, NAIROBI, Kenya, Jul 3 – It has since rained in Gikomba after the fire tragedy that claimed 17 lives and left property worth millions of shillings destroyed.
Other than the charred buildings and dark silt on the ground, nothing can betray the pain of a ‘wounded’ market a week ago.
From one corner, Tuesday afternoon, one could see a group of traders exchanging views, others were trying to salvage remains after the deadly inferno – it is a busy day for them.
For what they say, it is a desire to ensure their families don’t go to sleep hungry, and the traders have defied orders by the National Environment Management Authority to vacate the place, which is on the Nairobi River riparian land and have already started rebuilding the market.
But they are worried.
Authorities have pitched camp at the expansive stretch of Nairobi’s City main market, a livelihood for thousands of Kenyans, and have been categorical that the section of the market will not be rebuilt.
Those who spoke to Capital FM News say they are not sure whether the new stalls will be demolished, as warned by NEMA.
“They say the section of the market, which has lasted for long is on Nairobi’s River riparian land,” Mark Wangai, a trader told Capital FM News.
“This is mocking us. We have lost our loved ones and attempts to shake off the dust has been stopped. We have families too.”
Nevertheless, they have vowed to move on with life, but first, the traders say they must rebuild the market.
“We don’t want their money. Let them ‘eat’ as it is the norm,” a trader shouted while referring to support the government has promised.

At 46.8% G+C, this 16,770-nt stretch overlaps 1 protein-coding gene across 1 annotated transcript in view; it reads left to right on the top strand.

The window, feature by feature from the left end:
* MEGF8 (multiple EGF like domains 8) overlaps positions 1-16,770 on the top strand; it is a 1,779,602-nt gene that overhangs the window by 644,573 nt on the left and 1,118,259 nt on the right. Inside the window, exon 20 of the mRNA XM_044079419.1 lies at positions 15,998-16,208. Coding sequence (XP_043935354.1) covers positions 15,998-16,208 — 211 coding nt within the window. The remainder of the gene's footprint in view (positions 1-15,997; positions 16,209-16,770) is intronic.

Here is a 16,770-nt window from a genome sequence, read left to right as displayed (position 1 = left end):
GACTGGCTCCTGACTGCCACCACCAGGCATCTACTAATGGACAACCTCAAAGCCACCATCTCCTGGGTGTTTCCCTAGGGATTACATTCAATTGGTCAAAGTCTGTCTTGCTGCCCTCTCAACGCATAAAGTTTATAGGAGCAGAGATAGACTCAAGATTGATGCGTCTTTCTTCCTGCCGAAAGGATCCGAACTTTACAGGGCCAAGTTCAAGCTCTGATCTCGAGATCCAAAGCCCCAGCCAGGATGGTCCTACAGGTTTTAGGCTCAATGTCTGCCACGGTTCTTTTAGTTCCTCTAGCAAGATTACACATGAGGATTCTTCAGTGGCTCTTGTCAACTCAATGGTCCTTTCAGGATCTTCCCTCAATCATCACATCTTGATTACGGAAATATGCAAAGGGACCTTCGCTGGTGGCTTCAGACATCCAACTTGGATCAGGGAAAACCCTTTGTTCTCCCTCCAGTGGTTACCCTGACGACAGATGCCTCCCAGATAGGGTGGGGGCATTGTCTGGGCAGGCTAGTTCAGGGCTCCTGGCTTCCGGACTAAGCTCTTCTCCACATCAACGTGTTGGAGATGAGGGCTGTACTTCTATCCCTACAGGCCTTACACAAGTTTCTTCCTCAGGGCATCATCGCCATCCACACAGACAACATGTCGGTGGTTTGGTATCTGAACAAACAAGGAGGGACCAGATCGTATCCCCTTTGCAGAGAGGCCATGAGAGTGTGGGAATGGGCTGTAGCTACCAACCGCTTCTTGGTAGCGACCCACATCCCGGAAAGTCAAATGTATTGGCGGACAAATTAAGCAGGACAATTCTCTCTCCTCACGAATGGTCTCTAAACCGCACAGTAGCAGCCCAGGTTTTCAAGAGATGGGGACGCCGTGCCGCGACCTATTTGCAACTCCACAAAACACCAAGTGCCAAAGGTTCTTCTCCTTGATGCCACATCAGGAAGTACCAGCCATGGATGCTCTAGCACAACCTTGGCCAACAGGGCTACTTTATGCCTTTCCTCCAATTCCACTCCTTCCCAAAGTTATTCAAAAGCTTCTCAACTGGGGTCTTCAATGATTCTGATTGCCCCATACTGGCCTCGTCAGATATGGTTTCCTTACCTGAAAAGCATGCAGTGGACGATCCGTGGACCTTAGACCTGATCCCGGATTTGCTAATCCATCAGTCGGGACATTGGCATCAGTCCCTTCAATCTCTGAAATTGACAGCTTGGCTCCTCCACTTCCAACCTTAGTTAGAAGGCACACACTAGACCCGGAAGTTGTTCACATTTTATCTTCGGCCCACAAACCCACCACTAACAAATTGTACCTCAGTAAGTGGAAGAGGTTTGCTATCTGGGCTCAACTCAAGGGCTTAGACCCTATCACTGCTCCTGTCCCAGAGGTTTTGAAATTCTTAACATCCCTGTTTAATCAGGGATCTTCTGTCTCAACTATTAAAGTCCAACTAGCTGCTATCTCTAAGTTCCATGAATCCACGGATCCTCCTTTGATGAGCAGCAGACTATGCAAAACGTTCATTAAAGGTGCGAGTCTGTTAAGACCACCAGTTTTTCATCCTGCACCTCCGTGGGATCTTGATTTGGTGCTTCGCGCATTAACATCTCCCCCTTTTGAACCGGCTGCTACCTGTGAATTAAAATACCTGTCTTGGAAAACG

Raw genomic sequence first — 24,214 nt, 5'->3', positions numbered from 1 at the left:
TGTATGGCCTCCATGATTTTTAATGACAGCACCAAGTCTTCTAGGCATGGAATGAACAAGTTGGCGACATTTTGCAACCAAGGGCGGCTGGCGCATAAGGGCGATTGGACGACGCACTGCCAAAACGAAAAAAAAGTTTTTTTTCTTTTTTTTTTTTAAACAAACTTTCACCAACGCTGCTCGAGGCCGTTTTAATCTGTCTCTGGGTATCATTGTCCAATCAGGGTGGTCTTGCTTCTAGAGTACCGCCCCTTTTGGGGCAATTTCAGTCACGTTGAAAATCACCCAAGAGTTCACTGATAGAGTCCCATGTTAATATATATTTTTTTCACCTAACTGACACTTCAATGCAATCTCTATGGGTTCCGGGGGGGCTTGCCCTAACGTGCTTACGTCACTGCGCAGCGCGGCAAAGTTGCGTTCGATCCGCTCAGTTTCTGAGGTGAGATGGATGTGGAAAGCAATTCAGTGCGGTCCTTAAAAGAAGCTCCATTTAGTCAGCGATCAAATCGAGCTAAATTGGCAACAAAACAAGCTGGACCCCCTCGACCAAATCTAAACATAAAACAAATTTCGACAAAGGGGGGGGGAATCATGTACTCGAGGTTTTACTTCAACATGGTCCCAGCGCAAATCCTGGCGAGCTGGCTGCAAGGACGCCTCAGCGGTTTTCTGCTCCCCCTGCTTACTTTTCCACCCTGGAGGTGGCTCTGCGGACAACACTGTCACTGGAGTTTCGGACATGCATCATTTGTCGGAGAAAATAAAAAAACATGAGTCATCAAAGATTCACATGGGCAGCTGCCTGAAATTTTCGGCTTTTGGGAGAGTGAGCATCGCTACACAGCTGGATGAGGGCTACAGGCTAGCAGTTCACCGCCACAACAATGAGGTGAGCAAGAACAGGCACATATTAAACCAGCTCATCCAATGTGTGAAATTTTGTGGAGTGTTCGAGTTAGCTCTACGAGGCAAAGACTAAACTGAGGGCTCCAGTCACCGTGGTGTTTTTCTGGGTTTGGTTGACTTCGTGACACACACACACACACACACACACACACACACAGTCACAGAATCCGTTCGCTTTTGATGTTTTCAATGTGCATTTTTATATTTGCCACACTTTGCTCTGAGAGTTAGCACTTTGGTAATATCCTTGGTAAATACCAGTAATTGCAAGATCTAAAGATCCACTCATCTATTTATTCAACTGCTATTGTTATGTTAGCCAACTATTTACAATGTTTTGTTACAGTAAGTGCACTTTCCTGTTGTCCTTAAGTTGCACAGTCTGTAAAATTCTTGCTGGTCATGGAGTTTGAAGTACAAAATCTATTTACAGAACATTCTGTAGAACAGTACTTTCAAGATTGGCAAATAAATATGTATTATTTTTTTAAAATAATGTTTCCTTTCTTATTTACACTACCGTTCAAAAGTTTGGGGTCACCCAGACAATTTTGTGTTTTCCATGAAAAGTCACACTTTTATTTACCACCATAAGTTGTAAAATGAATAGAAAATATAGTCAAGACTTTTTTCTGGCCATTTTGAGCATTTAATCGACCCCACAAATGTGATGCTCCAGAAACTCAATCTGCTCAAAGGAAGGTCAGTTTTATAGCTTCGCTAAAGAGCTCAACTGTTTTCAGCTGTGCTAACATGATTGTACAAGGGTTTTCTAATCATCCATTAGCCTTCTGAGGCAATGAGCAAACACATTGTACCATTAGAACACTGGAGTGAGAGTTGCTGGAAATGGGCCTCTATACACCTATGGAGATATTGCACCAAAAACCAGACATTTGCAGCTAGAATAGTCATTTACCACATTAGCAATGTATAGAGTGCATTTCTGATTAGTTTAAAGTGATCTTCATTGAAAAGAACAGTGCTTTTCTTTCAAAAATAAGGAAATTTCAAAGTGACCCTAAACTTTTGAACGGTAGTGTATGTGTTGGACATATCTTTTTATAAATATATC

Sentiments shared by Fred Ngatia, who has urged the County Government, ‘to allow us to move on with life. After all, we pay a lot of tax to the county.”
Even for James Ombati who lost property worth Sh2 million, he is ready to move on if the authorities assure them that they will not demolish the market.
Owners of the affected apartments have also started renovating them.
In one of the six-storey building, nine people suffocated to death; the rest died while undergoing treatment in various health facilities within the city.
On Tuesday, families gave their DNA samples for the identification process, which will take one month.
Nine bodies were not physically identifiable.
Nairobi Business Community chairperson Winfred Kamau has urged Director of Criminal Investigations George Kinoti to expedite the probe on Gikomba’s fire tragedy and ensure those found culpable are brought to book.
“We demand that the National Government fully investigates the circumstances under which the arson took place,” he said.
According to Kamau, “some people are claiming ownership of the Gikomba land.”
“Who are they?” he asked.
“The County Government has stopped the traders from rebuilding the stalls. On whose behalf are they stopping them?”